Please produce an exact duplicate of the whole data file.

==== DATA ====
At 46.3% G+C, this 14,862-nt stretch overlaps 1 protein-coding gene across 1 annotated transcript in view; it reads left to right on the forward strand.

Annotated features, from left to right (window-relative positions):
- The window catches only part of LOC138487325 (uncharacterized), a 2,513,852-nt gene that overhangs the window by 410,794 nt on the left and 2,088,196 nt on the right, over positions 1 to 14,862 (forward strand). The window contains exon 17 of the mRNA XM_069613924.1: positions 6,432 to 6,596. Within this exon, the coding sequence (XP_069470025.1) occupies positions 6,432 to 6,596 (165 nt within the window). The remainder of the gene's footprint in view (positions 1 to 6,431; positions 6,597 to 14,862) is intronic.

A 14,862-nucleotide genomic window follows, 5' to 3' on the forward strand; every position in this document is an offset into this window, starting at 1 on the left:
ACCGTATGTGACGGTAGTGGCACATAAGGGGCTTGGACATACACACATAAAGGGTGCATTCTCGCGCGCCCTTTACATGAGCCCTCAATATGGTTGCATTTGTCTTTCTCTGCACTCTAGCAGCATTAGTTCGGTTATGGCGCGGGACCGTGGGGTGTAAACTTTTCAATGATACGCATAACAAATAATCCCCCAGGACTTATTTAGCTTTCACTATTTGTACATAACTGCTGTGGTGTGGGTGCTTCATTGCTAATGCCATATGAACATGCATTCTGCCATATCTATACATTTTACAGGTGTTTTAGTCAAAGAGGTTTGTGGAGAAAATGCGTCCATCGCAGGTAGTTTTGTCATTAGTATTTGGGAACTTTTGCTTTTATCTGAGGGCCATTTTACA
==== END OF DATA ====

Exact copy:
At 46.3% G+C, this 14,862-nt stretch overlaps 1 protein-coding gene across 1 annotated transcript in view; it reads left to right on the forward strand.

Annotated features, from left to right (window-relative positions):
- The window catches only part of LOC138487325 (uncharacterized), a 2,513,852-nt gene that overhangs the window by 410,794 nt on the left and 2,088,196 nt on the right, over positions 1 to 14,862 (forward strand). The window contains exon 17 of the mRNA XM_069613924.1: positions 6,432 to 6,596. Within this exon, the coding sequence (XP_069470025.1) occupies positions 6,432 to 6,596 (165 nt within the window). The remainder of the gene's footprint in view (positions 1 to 6,431; positions 6,597 to 14,862) is intronic.

A 14,862-nucleotide genomic window follows, 5' to 3' on the forward strand; every position in this document is an offset into this window, starting at 1 on the left:
ACCGTATGTGACGGTAGTGGCACATAAGGGGCTTGGACATACACACATAAAGGGTGCATTCTCGCGCGCCCTTTACATGAGCCCTCAATATGGTTGCATTTGTCTTTCTCTGCACTCTAGCAGCATTAGTTCGGTTATGGCGCGGGACCGTGGGGTGTAAACTTTTCAATGATACGCATAACAAATAATCCCCCAGGACTTATTTAGCTTTCACTATTTGTACATAACTGCTGTGGTGTGGGTGCTTCATTGCTAATGCCATATGAACATGCATTCTGCCATATCTATACATTTTACAGGTGTTTTAGTCAAAGAGGTTTGTGGAGAAAATGCGTCCATCGCAGGTAGTTTTGTCATTAGTATTTGGGAACTTTTGCTTTTATCTGAGGGCCATTTTACA